And they trust that their elected representatives will act fairly and reasonable in doing their jobs – especially when they’re appointed Agriculture Minister.
That role gives them great responsibility for guarding the livelihoods of vulnerable people already facing extreme volatility, living and working the land battling unpredictable weather, while dealing with fickle markets where political intervention is becoming more fashionable than hating on American president Donald Trump.
But in the case of the current Labor Agriculture Minister Alannah MacTiernan, there’s a complex challenge at play regarding the simple matter of trust and whether they’re getting a fair go.
The latest issue concerning live sheep exports to the Middle East provides a timely opportunity to consider some of these trust issues more deeply and provide some food for thought.
When it came time to choose a side, as farmers and industry supporters faced off with protesters who want to see live exports banned, at a 2013 rally in Fremantle, Ms MacTiernan made it clear where she stood.
A picture from the day shows Ms MacTiernan – then a Federal Labor MP – standing alongside a woman dressed up in a cow costume, referred to in the picture-caption as one of her friends, who was a protester opposed to live exports.
Ms MacTiernan’s opposition to the trade is not a fly-by-night position and to her credit she’s an experienced and clever politician who hasn’t kept her views secret.
A post on her Facebook page referring to the live exports yin and yang public demonstration at Fremantle in 2013 said, “Joined the punters opposing live export of sheep and cattle in Fremantle yesterday”.
“These are compassionate and reasonable people who say there is a limit to what we can expect animals to endure,” the post said.
“My view is that exporting livestock to the Middle East and Africa from Australia can never be made humane – even if all rules were complied, the travel time on a sheep ship of three to four weeks is intolerable.
“There is a big market for chilled meat and many producers are engaging with this.
“The world market for meat is growing and we don’t have to take the lowest cost option to have a thriving industry.
“I believe the live export trade between the Kimberley and Indonesia is different – travel times are much shorter and progress is being made in entrenching stunning.
“We can be smart about the meat industry and do the right thing at the same time.”
While credible analysts have constantly and consistently rejected these theories as economically irrational, Ms MacTiernan doggedly persists with her long-held views and motivations, despite the evidence.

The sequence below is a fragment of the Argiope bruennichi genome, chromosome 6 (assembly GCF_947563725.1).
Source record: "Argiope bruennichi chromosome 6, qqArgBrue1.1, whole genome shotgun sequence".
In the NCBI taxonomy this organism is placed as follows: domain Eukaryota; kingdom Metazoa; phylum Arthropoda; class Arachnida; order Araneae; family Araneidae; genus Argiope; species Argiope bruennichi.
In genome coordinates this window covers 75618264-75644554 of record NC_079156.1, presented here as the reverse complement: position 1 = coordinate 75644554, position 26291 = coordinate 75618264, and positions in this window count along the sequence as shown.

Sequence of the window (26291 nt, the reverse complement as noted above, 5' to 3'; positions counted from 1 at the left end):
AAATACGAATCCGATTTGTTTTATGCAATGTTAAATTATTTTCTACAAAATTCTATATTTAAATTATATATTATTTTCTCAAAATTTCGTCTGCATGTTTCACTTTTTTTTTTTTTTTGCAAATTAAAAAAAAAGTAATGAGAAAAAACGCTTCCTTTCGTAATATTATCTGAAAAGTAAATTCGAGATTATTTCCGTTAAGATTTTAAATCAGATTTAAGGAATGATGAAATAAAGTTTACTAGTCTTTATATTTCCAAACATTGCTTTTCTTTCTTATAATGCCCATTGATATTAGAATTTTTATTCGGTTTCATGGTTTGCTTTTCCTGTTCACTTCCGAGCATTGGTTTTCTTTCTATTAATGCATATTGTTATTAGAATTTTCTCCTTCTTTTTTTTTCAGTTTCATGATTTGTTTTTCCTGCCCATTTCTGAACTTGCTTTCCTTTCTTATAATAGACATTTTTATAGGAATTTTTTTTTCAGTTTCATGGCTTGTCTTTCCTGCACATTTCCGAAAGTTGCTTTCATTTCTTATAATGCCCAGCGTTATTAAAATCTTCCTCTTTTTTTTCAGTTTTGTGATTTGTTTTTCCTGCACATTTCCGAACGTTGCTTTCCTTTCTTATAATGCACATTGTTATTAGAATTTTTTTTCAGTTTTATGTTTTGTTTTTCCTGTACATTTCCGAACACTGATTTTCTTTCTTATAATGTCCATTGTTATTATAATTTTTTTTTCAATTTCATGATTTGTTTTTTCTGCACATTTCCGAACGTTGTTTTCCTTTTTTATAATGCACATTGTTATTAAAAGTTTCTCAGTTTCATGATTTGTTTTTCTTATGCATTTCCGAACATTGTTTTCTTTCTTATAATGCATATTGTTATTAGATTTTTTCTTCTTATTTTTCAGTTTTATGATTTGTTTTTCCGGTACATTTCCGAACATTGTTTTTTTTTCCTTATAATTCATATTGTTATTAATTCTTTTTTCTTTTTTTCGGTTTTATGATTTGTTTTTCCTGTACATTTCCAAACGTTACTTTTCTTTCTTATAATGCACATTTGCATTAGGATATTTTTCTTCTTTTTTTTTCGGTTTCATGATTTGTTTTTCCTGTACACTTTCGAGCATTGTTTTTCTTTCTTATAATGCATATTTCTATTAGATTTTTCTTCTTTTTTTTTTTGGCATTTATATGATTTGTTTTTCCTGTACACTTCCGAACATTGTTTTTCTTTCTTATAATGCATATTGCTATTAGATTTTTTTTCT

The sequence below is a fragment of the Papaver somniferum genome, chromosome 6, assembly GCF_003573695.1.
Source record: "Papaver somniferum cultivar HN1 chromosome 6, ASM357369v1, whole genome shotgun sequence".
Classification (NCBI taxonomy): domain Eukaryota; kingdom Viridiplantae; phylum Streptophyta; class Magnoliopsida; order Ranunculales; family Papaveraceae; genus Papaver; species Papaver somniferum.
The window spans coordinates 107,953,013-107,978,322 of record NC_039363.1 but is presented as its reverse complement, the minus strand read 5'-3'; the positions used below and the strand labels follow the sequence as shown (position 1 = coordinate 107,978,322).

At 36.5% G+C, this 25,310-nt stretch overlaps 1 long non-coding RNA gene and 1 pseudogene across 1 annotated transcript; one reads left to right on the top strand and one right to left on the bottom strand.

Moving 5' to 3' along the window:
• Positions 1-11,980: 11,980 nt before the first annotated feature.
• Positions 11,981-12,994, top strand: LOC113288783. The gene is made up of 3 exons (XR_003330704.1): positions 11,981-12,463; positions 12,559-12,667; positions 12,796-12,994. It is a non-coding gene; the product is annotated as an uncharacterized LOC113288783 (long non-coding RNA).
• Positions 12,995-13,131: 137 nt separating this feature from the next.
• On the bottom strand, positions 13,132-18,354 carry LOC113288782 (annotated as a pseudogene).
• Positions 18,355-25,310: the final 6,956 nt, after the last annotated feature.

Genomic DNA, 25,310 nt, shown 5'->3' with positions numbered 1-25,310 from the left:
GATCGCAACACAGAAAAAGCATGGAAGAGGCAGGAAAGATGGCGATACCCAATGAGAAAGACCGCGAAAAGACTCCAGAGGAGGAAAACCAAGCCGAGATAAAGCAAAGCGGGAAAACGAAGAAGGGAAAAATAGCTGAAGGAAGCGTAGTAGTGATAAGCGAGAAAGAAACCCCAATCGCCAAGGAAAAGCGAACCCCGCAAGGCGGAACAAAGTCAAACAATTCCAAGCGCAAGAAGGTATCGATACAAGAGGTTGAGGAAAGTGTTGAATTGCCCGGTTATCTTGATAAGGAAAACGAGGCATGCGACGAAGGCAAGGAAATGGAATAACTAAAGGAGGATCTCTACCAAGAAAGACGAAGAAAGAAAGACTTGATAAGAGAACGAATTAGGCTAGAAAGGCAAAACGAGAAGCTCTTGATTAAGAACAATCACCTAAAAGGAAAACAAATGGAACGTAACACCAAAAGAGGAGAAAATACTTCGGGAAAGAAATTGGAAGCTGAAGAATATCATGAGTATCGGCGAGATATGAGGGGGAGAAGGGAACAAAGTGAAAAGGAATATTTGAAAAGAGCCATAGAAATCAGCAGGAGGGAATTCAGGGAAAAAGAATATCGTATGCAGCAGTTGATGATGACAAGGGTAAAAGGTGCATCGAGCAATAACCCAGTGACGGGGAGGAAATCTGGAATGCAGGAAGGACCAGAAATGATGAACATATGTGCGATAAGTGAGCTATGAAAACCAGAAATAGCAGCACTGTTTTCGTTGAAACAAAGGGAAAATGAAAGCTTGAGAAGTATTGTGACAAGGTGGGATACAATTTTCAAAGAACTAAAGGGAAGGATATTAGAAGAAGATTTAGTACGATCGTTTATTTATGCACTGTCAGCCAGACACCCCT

In May 2001, as the then WA Planning and Infrastructure Minister, she gave a speech referring to 100 Kwinana residents who protested at parliament against plans to use a proposed private port at Fremantle for livestock transport.
She said the residents were also concerned about the negative effect on local amenity and in particular, the increased noise and road wear due to truck traffic and the offensive sight and smell associated with intensive trucking of sheep and cattle.
“They believe it will be a threat to the water quality of Cockburn Sound,” she said.
“The residents believe the export of the live animals to be inhumane and ask parliament to note that almost 30,000 Western Australian petitioners who oppose the live sheep trade have petitioned the Legislative Council to investigate it and recommended a period in which to phase it out.”
And it’s not just live exporters who need to consider the trust challenge confronting them and whether they’re dealing with a pragmatic minister with the capacity to see beyond seemingly extreme ideological limitations.
WA Labor’s policy “platform” statement of 2015 deserves to have a spotlight shined on it, just like the minister would want a public light shined on poor animal welfare practices aboard live sheep exports to the Middle East.
Page 69 of the 186-page document of “enduring Labor values”, under the animal welfare heading, says WA Labor would, “Work with stakeholders to reduce and eventually eradicate intensive farming in favour of humane food production”.
Ms MacTiernan said the Parliamentary Party determined policy – but her government’s agricultural policy was released prior to the 2017 election in their Growing Agriculture and Aquaculture document – and it didn’t contain that plan to ‘eradicate intensive farming’.
But whether it’s the WA Labor Party’s “platform” from 2015 or now actual government policy, farmers will remain extremely anxious and suspicious about the minister’s longer-term motives and plans and wonder whether she’s merely just a protester in disguise.